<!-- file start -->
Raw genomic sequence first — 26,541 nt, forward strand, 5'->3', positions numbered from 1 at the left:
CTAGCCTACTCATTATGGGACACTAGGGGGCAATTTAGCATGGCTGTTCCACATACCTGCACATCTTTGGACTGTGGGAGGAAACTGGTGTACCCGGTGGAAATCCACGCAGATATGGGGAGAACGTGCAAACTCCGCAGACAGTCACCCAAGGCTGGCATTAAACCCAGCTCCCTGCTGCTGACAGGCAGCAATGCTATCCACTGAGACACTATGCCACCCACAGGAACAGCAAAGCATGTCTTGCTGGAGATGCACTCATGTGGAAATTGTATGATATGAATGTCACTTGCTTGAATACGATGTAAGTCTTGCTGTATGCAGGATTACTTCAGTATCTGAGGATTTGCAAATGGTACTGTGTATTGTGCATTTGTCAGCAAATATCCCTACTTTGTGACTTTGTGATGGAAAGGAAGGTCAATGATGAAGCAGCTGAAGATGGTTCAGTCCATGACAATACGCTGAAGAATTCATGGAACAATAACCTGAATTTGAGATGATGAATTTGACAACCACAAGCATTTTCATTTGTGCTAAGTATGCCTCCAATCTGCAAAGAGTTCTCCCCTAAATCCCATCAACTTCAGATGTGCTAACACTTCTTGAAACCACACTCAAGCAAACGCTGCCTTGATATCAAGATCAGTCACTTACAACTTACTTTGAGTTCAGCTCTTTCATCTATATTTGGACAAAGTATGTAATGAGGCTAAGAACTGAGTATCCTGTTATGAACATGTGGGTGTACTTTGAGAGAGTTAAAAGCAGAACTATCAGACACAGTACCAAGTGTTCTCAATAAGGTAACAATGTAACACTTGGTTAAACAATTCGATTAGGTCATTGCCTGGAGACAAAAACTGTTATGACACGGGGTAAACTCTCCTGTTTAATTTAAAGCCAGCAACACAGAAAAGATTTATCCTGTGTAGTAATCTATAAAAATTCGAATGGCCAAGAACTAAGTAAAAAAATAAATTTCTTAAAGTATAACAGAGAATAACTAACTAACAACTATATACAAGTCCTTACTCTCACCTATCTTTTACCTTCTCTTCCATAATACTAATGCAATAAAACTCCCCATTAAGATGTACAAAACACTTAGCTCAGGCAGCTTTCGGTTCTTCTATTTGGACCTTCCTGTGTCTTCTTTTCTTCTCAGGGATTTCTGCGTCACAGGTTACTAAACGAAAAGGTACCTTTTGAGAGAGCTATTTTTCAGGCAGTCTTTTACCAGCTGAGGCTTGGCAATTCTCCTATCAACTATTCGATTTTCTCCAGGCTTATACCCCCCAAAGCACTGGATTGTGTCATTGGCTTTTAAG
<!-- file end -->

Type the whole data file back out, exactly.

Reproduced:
Raw genomic sequence first — 26,541 nt, forward strand, 5'->3', positions numbered from 1 at the left:
CTAGCCTACTCATTATGGGACACTAGGGGGCAATTTAGCATGGCTGTTCCACATACCTGCACATCTTTGGACTGTGGGAGGAAACTGGTGTACCCGGTGGAAATCCACGCAGATATGGGGAGAACGTGCAAACTCCGCAGACAGTCACCCAAGGCTGGCATTAAACCCAGCTCCCTGCTGCTGACAGGCAGCAATGCTATCCACTGAGACACTATGCCACCCACAGGAACAGCAAAGCATGTCTTGCTGGAGATGCACTCATGTGGAAATTGTATGATATGAATGTCACTTGCTTGAATACGATGTAAGTCTTGCTGTATGCAGGATTACTTCAGTATCTGAGGATTTGCAAATGGTACTGTGTATTGTGCATTTGTCAGCAAATATCCCTACTTTGTGACTTTGTGATGGAAAGGAAGGTCAATGATGAAGCAGCTGAAGATGGTTCAGTCCATGACAATACGCTGAAGAATTCATGGAACAATAACCTGAATTTGAGATGATGAATTTGACAACCACAAGCATTTTCATTTGTGCTAAGTATGCCTCCAATCTGCAAAGAGTTCTCCCCTAAATCCCATCAACTTCAGATGTGCTAACACTTCTTGAAACCACACTCAAGCAAACGCTGCCTTGATATCAAGATCAGTCACTTACAACTTACTTTGAGTTCAGCTCTTTCATCTATATTTGGACAAAGTATGTAATGAGGCTAAGAACTGAGTATCCTGTTATGAACATGTGGGTGTACTTTGAGAGAGTTAAAAGCAGAACTATCAGACACAGTACCAAGTGTTCTCAATAAGGTAACAATGTAACACTTGGTTAAACAATTCGATTAGGTCATTGCCTGGAGACAAAAACTGTTATGACACGGGGTAAACTCTCCTGTTTAATTTAAAGCCAGCAACACAGAAAAGATTTATCCTGTGTAGTAATCTATAAAAATTCGAATGGCCAAGAACTAAGTAAAAAAATAAATTTCTTAAAGTATAACAGAGAATAACTAACTAACAACTATATACAAGTCCTTACTCTCACCTATCTTTTACCTTCTCTTCCATAATACTAATGCAATAAAACTCCCCATTAAGATGTACAAAACACTTAGCTCAGGCAGCTTTCGGTTCTTCTATTTGGACCTTCCTGTGTCTTCTTTTCTTCTCAGGGATTTCTGCGTCACAGGTTACTAAACGAAAAGGTACCTTTTGAGAGAGCTATTTTTCAGGCAGTCTTTTACCAGCTGAGGCTTGGCAATTCTCCTATCAACTATTCGATTTTCTCCAGGCTTATACCCCCCAAAGCACTGGATTGTGTCATTGGCTTTTAAG